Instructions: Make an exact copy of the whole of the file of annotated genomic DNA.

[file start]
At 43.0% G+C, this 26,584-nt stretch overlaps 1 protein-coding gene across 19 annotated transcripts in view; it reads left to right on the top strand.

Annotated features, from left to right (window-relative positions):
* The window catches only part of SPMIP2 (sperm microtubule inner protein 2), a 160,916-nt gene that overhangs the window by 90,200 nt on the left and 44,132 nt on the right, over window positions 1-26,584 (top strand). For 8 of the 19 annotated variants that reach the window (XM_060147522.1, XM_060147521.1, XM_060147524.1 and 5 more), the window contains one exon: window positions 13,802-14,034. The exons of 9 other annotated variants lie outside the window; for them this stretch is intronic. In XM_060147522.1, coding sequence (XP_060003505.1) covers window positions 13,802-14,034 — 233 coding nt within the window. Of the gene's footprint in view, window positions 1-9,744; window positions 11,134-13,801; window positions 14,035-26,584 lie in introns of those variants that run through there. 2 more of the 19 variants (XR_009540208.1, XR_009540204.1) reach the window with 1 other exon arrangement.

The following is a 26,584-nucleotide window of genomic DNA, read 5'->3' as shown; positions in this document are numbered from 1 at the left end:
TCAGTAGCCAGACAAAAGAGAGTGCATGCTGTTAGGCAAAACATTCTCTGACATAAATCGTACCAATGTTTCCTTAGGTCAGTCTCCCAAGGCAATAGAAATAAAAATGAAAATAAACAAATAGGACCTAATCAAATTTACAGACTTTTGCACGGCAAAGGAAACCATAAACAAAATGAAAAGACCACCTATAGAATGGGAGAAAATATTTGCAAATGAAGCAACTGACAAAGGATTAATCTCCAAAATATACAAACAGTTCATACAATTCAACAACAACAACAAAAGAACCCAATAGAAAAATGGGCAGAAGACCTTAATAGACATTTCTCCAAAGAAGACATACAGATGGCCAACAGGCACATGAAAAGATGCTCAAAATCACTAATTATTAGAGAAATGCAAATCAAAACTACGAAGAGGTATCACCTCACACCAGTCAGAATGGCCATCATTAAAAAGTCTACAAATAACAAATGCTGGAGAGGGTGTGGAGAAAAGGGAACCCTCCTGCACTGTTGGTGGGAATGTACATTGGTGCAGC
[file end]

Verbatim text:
At 43.0% G+C, this 26,584-nt stretch overlaps 1 protein-coding gene across 19 annotated transcripts in view; it reads left to right on the top strand.

Annotated features, from left to right (window-relative positions):
* The window catches only part of SPMIP2 (sperm microtubule inner protein 2), a 160,916-nt gene that overhangs the window by 90,200 nt on the left and 44,132 nt on the right, over window positions 1-26,584 (top strand). For 8 of the 19 annotated variants that reach the window (XM_060147522.1, XM_060147521.1, XM_060147524.1 and 5 more), the window contains one exon: window positions 13,802-14,034. The exons of 9 other annotated variants lie outside the window; for them this stretch is intronic. In XM_060147522.1, coding sequence (XP_060003505.1) covers window positions 13,802-14,034 — 233 coding nt within the window. Of the gene's footprint in view, window positions 1-9,744; window positions 11,134-13,801; window positions 14,035-26,584 lie in introns of those variants that run through there. 2 more of the 19 variants (XR_009540208.1, XR_009540204.1) reach the window with 1 other exon arrangement.

The following is a 26,584-nucleotide window of genomic DNA, read 5'->3' as shown; positions in this document are numbered from 1 at the left end:
TCAGTAGCCAGACAAAAGAGAGTGCATGCTGTTAGGCAAAACATTCTCTGACATAAATCGTACCAATGTTTCCTTAGGTCAGTCTCCCAAGGCAATAGAAATAAAAATGAAAATAAACAAATAGGACCTAATCAAATTTACAGACTTTTGCACGGCAAAGGAAACCATAAACAAAATGAAAAGACCACCTATAGAATGGGAGAAAATATTTGCAAATGAAGCAACTGACAAAGGATTAATCTCCAAAATATACAAACAGTTCATACAATTCAACAACAACAACAAAAGAACCCAATAGAAAAATGGGCAGAAGACCTTAATAGACATTTCTCCAAAGAAGACATACAGATGGCCAACAGGCACATGAAAAGATGCTCAAAATCACTAATTATTAGAGAAATGCAAATCAAAACTACGAAGAGGTATCACCTCACACCAGTCAGAATGGCCATCATTAAAAAGTCTACAAATAACAAATGCTGGAGAGGGTGTGGAGAAAAGGGAACCCTCCTGCACTGTTGGTGGGAATGTACATTGGTGCAGC